Get the scoop on UFC 218’s televised prelims, featuring a showdown between two of the up-and-coming lightweights in the world in Paul Felder and Charles Oliveira.
Given this isn’t one of those cards the UFC is blatantly stacking – such as the UFC’s trips to Madison Square Garden or UFC 200 – UFC 218’s televised preliminary bouts are about as good as a fan can ask for. None of them are going to impact the title picture in any way, but that hardly means the competitors are middling. In fact, some are knocking on the door of major divisional relevance. Even if these contests were between less-than-stellar competition, the action in the cage looks like it should be must-see-TV.
The FS1 prelims begin at 8:00 PM ET/5:00 PM PT on Saturday.
Charles Oliveira (22-7, 1 NC) vs. Paul Felder (14-3), Lightweight
Despite talks of wanting to return to the featherweight division, Oliveira remains a lightweight…for now. If he knows what is good for him, he’ll stay there. Long regarded as one of the top submission specialists in the UFC – not just whatever division he’s competing in – Oliveira has been plagued by accusations of being a quitter. Missing weight four times and several unusual finishes in which he collapsed/was injured have contributed plenty of ammo to that debate. Regardless, Oliveira’s talent can’t be questioned and he has shown flashes of toughness. He just needs to put it all together on a consistent basis.
On the flip side, Felder’s toughness has never been questioned. Further evidence of this is provided by his lone stoppage coming via doctor stoppage due to a cut. To an extent, it could be said that Felder is the antithesis of Oliveira except for the fact that Felder is does have a fair degree of athleticism, even if it isn’t on the same level of Oliveira.
In terms of his actual fighting style, Felder used to throw a lot of high-risk attacks with little set up. He’s improved immensely in that area, making greater use of a jab and implementing more fakes and feints to disguise his high impact strikes. The result has been two first round finishes and a greater level of comfort in the pocket. His timing on his counters has never been sharper, but it should be noted that he has struggled with pressure fighters in the past.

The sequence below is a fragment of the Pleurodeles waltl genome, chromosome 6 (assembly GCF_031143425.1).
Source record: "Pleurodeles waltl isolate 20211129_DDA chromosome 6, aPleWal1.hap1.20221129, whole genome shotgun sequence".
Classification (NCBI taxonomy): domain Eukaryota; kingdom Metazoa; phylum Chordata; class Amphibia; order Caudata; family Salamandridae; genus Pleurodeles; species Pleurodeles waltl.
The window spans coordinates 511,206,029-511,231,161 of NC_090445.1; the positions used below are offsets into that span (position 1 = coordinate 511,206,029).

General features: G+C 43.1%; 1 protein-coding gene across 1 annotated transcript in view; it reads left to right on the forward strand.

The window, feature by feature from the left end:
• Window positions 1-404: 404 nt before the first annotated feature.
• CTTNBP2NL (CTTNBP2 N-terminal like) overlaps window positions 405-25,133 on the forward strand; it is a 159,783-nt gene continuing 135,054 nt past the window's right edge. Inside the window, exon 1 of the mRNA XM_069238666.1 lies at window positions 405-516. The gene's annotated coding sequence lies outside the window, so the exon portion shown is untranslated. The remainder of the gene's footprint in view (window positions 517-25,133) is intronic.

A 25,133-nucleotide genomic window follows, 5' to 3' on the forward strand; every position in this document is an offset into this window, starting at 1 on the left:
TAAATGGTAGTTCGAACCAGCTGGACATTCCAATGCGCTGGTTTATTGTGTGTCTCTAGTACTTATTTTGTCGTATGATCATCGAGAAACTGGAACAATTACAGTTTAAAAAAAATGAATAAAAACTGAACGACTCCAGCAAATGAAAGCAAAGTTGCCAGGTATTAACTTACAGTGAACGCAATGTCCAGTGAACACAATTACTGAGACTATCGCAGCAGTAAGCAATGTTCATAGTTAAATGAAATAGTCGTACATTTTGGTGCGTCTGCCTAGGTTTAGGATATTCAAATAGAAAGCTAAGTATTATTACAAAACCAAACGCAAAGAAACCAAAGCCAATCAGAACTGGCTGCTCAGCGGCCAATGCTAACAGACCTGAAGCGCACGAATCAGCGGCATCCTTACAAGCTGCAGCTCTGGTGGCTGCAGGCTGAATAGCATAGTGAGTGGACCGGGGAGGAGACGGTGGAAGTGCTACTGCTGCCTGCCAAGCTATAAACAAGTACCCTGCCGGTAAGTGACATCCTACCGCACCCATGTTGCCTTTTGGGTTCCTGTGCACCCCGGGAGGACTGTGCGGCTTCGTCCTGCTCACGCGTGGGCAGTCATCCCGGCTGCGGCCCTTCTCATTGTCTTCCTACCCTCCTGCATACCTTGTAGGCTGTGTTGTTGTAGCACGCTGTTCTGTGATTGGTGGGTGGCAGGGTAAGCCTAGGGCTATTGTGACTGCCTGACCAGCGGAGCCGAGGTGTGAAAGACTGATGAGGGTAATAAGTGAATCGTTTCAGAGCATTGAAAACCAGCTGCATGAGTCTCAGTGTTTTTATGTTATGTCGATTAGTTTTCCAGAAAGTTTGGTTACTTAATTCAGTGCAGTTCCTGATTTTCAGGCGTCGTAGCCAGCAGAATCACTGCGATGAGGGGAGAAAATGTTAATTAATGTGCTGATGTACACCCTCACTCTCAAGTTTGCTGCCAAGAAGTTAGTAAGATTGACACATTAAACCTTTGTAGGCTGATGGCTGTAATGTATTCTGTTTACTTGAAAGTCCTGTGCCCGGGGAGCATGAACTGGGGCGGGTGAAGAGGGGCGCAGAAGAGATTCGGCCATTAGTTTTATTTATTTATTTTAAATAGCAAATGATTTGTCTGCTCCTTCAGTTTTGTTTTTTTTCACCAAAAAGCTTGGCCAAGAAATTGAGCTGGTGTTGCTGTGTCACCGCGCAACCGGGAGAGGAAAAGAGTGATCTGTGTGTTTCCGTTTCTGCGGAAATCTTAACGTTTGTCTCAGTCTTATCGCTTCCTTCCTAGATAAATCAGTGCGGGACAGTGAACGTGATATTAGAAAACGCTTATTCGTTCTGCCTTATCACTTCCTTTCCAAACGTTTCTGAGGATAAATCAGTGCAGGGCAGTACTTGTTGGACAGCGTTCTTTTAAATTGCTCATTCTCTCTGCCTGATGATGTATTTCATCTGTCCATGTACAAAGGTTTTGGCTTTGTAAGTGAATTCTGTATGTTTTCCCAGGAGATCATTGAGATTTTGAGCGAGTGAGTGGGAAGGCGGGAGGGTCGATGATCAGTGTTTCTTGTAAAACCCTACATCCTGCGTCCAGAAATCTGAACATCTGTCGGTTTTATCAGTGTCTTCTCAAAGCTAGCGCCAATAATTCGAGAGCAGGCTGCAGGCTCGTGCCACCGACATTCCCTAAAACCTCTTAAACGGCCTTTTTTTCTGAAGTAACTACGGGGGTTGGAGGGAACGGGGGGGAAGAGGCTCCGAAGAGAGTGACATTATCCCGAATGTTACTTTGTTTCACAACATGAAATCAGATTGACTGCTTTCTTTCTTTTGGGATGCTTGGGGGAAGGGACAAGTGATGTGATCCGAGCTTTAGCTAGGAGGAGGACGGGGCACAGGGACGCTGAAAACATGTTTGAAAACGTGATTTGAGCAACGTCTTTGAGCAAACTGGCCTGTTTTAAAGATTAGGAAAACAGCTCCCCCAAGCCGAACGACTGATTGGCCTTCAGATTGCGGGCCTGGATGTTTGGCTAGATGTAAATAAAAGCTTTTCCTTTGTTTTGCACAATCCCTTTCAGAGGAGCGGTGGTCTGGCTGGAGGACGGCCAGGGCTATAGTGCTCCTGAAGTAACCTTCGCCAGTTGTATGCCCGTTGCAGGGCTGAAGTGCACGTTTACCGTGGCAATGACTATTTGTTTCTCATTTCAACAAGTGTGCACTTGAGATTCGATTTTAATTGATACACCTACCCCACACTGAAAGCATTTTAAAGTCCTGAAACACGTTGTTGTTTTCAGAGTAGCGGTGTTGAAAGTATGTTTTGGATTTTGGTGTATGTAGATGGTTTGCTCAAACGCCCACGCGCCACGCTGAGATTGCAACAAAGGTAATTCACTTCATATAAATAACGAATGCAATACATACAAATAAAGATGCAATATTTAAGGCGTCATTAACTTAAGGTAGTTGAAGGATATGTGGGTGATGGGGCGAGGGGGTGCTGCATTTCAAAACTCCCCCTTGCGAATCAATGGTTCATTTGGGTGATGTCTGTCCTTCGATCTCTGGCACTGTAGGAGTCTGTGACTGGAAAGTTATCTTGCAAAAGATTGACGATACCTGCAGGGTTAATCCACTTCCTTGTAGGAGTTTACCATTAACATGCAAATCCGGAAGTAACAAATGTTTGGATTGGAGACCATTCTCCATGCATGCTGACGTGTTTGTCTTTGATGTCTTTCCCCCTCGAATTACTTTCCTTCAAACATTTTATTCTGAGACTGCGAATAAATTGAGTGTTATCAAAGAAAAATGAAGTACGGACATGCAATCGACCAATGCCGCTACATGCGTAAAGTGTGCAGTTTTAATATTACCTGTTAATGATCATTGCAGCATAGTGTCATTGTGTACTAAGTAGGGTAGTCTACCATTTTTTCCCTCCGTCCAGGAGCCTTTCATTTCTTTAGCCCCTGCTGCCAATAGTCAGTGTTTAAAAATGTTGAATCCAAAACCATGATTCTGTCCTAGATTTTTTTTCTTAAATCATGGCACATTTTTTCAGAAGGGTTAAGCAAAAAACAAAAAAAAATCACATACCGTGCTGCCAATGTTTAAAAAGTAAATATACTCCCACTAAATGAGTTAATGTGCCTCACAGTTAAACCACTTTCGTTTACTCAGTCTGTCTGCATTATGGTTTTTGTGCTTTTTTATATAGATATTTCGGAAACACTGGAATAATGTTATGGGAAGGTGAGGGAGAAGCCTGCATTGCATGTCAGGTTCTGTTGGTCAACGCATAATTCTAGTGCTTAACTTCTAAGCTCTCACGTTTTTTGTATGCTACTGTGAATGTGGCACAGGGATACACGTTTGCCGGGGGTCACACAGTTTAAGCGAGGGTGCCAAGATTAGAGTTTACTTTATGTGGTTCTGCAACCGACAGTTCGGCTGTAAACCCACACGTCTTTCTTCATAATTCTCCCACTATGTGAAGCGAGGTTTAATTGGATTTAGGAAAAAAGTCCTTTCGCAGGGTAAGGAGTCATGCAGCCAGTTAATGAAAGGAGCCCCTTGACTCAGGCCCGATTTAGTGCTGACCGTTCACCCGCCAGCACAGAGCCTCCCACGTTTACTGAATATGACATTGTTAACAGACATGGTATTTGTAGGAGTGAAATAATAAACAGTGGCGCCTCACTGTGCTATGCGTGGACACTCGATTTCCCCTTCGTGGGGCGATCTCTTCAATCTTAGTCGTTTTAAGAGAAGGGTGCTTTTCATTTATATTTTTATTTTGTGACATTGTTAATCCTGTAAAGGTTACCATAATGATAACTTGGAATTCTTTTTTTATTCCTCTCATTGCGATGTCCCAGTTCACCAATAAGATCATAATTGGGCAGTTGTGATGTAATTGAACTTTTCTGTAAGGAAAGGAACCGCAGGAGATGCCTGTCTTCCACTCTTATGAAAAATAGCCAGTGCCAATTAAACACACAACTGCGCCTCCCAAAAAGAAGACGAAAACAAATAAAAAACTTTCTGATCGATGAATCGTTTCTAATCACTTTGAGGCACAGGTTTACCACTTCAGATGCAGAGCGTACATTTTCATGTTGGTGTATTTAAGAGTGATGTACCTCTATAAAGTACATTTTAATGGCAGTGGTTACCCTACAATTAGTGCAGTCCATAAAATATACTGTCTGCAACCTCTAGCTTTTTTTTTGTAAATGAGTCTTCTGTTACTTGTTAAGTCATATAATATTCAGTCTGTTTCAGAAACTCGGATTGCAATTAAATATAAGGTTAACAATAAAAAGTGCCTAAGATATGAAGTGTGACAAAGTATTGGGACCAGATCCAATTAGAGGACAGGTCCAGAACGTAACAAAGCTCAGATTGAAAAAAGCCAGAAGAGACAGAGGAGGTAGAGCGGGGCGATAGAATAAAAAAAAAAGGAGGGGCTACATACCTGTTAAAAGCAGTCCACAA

Oliveira isn’t thought of as a pressure fighter, especially when fans notice his 74″ reach and classify him as an out-fighter. Oliveira does have some nice kicks from his classic Muay Thai stance and a proficient jab, but there is no secret that his preferred distance to strike from is in the clinch. He likes to latch on with a Thai plum and either drive his knees into his opponent or search for a headlock as he has secured a fair number of chokes from that position. Opponents can’t forget about Oliveira’s trips from there too. He doesn’t necessarily need to complete the takedown in order for him to create a scramble and nab his opponent’s back.
This is a very difficult contest to project. Felder is the harder hitter and does a solid job of mixing his strikes up. Given Oliveira’s weakness to the body, it’s easy to see Felder walking out the victor. However, Felder’s grappling ability has yet to face a stern test and his defensive wrestling hasn’t proven to be all that sturdy. There won’t be any surprise should Felder win, but I think Oliveira will find a way to secure a submission. Oliveira via submission, RD1
Alex Oliveira (17-3-1, 2 NC) vs. Yancy Medeiros (14-4, 1 NC), Welterweight
It isn’t always beneficial being the bigger man in the cage. Oliveira and Medeiros are perfect examples of this. Not only have they been able to avoid any losses since making their move up from lightweight permanent, they’ve secured finishes in each of their wins.
Oliveira is the better known of the two for a couple of reasons. For one, he headlined a card opposite of Donald Cerrone almost two years ago. Secondly, he received a lot of attention when he badly missed weight in his beatdown of Will Brooks, prompting his move up to welterweight. A supremely gifted athlete with explosive power, Oliveira is a very patient fighter, attempting to lure his opponent into his range where he can attack suddenly. It’s a very simple strategy and one not everyone can use at the highest level, but Oliveira’s length and explosion make it an ideal one for him. Oliveira’s grappling, much like his striking, is heavily dependent on his athletic skills, making him vulnerable to technical submission artists.
Medeiros has a good reputation as a grappler, but he’s more akin to Oliveira in that department as he relies on his physical gifts in scrambling situations rather than using the technical skill set he possesses. The reason he doesn’t use those skills is his preference for brawling and his insatiable lust for the finish, lacking the requisite patience to create a submission. Calling Medeiros a brawler is a bit unfair as he throws technical boxing combinations and mixes in some sharp kicks, but his lack of attention to defense is impossible to ignore.